Ravi Vangapalli, General Partner of Arvy Capital

Q: Describe what your current company does?

A: My current company is Arvy Capital. It is a quant fund company, primarily focusing on building quantitative trading algorithms. Traditionally, there are only two ways to make money – fundamental analysis and technical analysis. But both models are not scalable and not predictable. If you really see the market, it is like a plumbing system with millions of buyers and sellers where money flows. But there is not a deterministic system out there. So that’s what piqued my interest almost a decade ago to build a deterministic model to provide alpha returns in the market.

Q: What was the inspiration for your company?

A: The inspiration is more like an inner calling. Every day there is this feeling that I haven’t solved the right problem yet or made a difference. It’s about having a framework for evaluating ideas and what problems to work on. Once you’re deeply connected to one, you start building on it. For me, I was not familiar with investing in stocks because the market conditions are always unpredictable. Hence I started thinking about how I could make investing a deterministic system that is always reliable and repeatable.

Q: How is your company funded and how does it make money?

A: There are two ways for funding. Since I am structuring it as a fund, like a hedge fund, I raise money from investors traditionally. But at the same time, I am also building the technology, so I need to take venture funding to build the technology product for customers.

Q: What has been your biggest win so far?

A: The biggest win is the breakthrough in the technology. I was able to design a highly accurate, computation-based deterministic system that provides alpha returns irrespective of market conditions. I never anticipated it would work out so well when I started it a decade ago.

Q: What has been your biggest mistake?

A: Oh, tons of mistakes, especially from previous failed ventures. Like when a co-founder left, I shut down immediately instead of staying connected to the vision. Or not planning for venture funding properly for a hardware company. Or lacking a proper team and execution. The biggest lesson is you have to minimize risk as much as possible in every venture.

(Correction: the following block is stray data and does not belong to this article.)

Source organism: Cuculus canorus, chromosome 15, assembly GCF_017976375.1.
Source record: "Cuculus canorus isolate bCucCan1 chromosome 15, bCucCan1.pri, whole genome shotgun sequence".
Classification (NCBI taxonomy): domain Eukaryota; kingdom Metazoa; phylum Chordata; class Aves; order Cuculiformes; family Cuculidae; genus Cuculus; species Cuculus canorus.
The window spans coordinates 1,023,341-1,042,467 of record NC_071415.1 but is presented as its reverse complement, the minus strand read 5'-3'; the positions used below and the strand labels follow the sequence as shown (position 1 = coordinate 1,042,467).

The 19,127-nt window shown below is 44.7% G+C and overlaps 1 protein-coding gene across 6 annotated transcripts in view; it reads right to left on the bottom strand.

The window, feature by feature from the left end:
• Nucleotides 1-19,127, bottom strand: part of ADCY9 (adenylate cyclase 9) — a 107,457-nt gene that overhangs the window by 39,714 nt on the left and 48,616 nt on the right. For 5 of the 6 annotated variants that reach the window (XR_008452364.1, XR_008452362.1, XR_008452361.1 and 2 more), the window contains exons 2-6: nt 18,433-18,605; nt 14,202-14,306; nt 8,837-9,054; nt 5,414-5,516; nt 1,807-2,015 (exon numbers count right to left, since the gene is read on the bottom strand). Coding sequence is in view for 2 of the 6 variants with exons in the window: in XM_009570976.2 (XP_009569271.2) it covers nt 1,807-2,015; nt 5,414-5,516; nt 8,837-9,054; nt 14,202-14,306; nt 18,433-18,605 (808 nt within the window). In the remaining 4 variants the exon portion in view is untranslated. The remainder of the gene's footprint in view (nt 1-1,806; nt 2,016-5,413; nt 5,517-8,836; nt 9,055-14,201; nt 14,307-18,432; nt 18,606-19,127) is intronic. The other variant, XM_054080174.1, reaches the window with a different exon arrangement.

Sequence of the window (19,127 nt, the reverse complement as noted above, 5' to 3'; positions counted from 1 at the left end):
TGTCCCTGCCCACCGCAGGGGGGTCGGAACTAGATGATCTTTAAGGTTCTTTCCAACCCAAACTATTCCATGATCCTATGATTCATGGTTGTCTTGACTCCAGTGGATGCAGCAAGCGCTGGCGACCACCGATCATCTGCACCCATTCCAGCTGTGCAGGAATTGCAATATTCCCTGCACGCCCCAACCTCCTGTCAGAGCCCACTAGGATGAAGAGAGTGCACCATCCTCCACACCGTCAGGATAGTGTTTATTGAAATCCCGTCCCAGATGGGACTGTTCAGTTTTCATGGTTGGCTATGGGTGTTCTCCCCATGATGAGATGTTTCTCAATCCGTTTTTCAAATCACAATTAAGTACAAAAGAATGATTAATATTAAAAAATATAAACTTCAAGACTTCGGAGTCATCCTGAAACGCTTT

Q: What do you like most and least about being a founder?

A: The most favorite thing is navigating the uncharted territory and unknown – it’s exciting, an adrenaline rush not knowing if you’ll make it day-to-day. The most frustrating part is convincing people that this is the right thing and finding that first set of champions and believers around you.

Q: What has been your biggest barrier to progress?

A: In the initial 4-5 years, funding was a barrier, now it’s self-sustaining. The biggest shift was going from being a technologist building consumer products to the financial markets – it was uncharted territory, but navigating that is my strength as a founder.

Q: If you weren’t a founder, what else would you be doing?

A: I would have invented something. Or joined a company with a strong mission at an early stage as a first employee to build something for them. My core nature is inventing and solving problems in different ways.

Q: What’s your best hack for the demands of a startup?

A: Spend time in nature. I hike 100 miles a week to decompress stress levels. It allows you to have an inner dialogue with yourself, examining your thought process, ideas, what’s going right/wrong, and what to test next.

Q: What do founders need in your city?

A: Regular, accessible networking events. Founders who recently raised pre-seed money speaking on their fundraising challenges and product-market struggles after raising. Peer-driven stories and collaborative problem-solving sessions really helps the founder community.